Hope is not a plan

Our leaders seem fine to do nothing while we suffer the consequences

Just enough dirt to bury your head

They say ignorance is bliss, so let’s indulge.

Let’s ignore that global temperatures are rising — albeit at a slower pace since 1999. Let’s ignore that springtime snow cover in the northern hemisphere has dropped 2 percent per decade since 1996. Let’s also ignore the possibility that an El Niño event this winter could make the ski season warmer than average in Lebanon. Finally, let’s not forget to ignore what we’ve all seen for the past few years — dirt paths snaking down from the mountaintop in Faraya in January. If we ignore the problem and hope for the best this coming winter, everything will work itself out.

Not buying it? Neither am I. The Ministry of Energy and Water, however, must be headquartered in a place where hopes and wishes are just as effective as sound policy and proper resource management. Consequences be damned, they’re drilling more wells to deal with the current water shortage, putting blind faith in the fact that — sure as the sun rises — it will rain this winter. And snow. In abundance. Unless it doesn’t. And then we’re in even bigger trouble.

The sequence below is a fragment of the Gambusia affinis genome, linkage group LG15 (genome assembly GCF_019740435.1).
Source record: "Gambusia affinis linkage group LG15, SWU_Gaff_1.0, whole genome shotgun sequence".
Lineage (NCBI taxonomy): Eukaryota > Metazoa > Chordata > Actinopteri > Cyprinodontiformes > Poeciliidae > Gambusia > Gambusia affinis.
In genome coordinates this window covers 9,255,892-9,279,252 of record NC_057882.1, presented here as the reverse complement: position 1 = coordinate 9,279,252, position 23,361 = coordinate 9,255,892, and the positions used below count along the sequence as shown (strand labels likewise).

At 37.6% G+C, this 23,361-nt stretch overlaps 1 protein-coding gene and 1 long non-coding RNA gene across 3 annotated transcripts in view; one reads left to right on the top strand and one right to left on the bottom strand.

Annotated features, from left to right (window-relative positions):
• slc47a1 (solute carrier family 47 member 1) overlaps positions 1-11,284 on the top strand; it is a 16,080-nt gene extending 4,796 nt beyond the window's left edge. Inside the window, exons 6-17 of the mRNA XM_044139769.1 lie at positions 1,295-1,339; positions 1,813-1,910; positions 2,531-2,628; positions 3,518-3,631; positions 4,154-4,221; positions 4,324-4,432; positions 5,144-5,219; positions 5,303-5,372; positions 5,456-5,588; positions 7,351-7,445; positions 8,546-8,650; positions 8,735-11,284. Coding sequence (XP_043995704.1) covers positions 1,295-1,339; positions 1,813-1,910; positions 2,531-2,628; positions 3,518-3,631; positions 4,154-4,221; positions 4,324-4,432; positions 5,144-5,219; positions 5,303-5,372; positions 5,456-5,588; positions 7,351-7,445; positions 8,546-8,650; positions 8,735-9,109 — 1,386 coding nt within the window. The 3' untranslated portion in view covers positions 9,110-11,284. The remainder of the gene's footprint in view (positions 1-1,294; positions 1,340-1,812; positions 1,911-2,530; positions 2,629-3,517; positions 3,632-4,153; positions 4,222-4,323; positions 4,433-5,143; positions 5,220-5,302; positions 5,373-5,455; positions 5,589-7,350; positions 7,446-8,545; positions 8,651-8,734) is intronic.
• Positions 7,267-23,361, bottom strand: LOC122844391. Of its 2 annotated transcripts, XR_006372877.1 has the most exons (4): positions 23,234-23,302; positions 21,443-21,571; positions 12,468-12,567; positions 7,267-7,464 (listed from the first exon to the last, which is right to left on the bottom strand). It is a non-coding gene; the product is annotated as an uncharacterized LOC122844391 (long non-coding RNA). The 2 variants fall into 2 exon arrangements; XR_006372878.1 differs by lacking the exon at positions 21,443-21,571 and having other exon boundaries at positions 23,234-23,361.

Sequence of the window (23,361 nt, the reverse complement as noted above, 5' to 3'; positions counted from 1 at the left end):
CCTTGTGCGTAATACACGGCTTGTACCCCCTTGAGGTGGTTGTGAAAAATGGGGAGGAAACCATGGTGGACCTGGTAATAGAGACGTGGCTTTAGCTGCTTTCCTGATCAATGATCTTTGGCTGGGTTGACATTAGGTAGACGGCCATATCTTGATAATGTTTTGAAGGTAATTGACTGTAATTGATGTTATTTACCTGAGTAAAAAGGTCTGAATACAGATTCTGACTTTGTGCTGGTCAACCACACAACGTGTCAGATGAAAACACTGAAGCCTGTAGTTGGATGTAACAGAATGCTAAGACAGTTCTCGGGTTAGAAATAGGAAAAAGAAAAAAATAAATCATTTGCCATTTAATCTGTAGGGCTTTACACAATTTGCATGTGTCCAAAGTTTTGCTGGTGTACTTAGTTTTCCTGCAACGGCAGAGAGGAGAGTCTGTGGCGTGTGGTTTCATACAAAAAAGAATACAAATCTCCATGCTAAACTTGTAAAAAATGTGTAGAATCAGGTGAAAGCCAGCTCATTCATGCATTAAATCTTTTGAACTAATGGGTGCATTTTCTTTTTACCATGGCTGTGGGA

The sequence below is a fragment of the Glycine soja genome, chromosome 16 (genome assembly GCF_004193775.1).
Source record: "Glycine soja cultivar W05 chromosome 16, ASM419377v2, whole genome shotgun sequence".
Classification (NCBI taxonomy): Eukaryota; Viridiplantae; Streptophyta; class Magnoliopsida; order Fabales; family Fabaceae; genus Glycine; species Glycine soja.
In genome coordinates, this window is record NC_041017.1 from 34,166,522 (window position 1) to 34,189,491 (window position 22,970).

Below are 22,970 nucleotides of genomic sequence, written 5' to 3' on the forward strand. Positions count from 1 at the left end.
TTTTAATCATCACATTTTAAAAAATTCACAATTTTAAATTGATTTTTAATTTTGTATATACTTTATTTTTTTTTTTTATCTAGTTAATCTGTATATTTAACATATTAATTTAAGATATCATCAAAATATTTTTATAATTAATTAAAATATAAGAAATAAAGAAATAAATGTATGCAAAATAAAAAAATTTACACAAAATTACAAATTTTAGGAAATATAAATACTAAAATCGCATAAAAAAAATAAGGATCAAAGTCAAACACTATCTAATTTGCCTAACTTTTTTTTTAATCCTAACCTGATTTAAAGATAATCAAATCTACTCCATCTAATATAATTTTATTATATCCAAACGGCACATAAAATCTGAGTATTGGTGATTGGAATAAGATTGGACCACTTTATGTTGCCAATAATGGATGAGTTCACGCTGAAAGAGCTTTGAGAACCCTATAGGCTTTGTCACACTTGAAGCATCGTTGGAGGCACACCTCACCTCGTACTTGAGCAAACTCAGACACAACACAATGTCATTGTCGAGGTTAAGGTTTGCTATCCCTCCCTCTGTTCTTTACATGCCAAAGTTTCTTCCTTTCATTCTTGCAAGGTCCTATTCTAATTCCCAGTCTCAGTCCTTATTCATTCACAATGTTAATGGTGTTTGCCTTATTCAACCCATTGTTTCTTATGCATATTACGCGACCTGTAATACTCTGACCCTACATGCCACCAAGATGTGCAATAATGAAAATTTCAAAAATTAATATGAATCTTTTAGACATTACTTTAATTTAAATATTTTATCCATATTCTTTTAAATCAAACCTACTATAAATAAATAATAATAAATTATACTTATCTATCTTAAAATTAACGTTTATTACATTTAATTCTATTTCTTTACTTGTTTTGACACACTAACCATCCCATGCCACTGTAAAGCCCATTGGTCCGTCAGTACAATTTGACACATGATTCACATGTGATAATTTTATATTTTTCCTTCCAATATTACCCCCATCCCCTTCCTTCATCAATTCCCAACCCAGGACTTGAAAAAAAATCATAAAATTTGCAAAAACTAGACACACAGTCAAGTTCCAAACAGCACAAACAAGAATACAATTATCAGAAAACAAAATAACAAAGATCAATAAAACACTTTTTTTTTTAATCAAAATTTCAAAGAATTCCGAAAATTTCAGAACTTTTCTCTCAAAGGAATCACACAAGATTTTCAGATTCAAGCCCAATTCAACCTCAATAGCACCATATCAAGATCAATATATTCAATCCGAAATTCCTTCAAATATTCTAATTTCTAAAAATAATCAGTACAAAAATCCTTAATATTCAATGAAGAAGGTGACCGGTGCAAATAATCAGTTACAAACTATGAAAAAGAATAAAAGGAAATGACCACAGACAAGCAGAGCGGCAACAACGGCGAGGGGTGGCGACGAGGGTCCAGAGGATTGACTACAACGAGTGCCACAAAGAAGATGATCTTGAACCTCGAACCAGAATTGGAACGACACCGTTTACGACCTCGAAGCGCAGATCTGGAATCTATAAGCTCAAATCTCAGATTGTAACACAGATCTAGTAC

I wonder how many elected officials take two trips to the roof each day to check how much water they have. I wonder how many look disappointedly at the trickle of state supplied water that comes for a few hours every other day. How many let the laundry pile up so they can use the toilet and wash their hands. How many worry about the quality of expensive, untreated, untested, privately delivered water as they brush their teeth in the morning. I wonder what they go without to afford a second water bill. I wonder if they even care.

It sure seems like they don’t. Water scarcity has always been an end-of-summer problem in Lebanon, yet plans to address the problem have only been haphazardly implemented. Our leaders monitor neither snowfall nor groundwater, yet try to convince us that some time in the future, they will be able to properly manage what they don’t measure. It is quite likely that this year is a portent of things to come, rather than an anomaly. Climate change is a reality. And while it is too early to predict exactly what it will mean for Lebanon, wise leaders would be preparing for the worst. Our leaders, on the other hand, seem content to do nothing while we all suffer the consequences.

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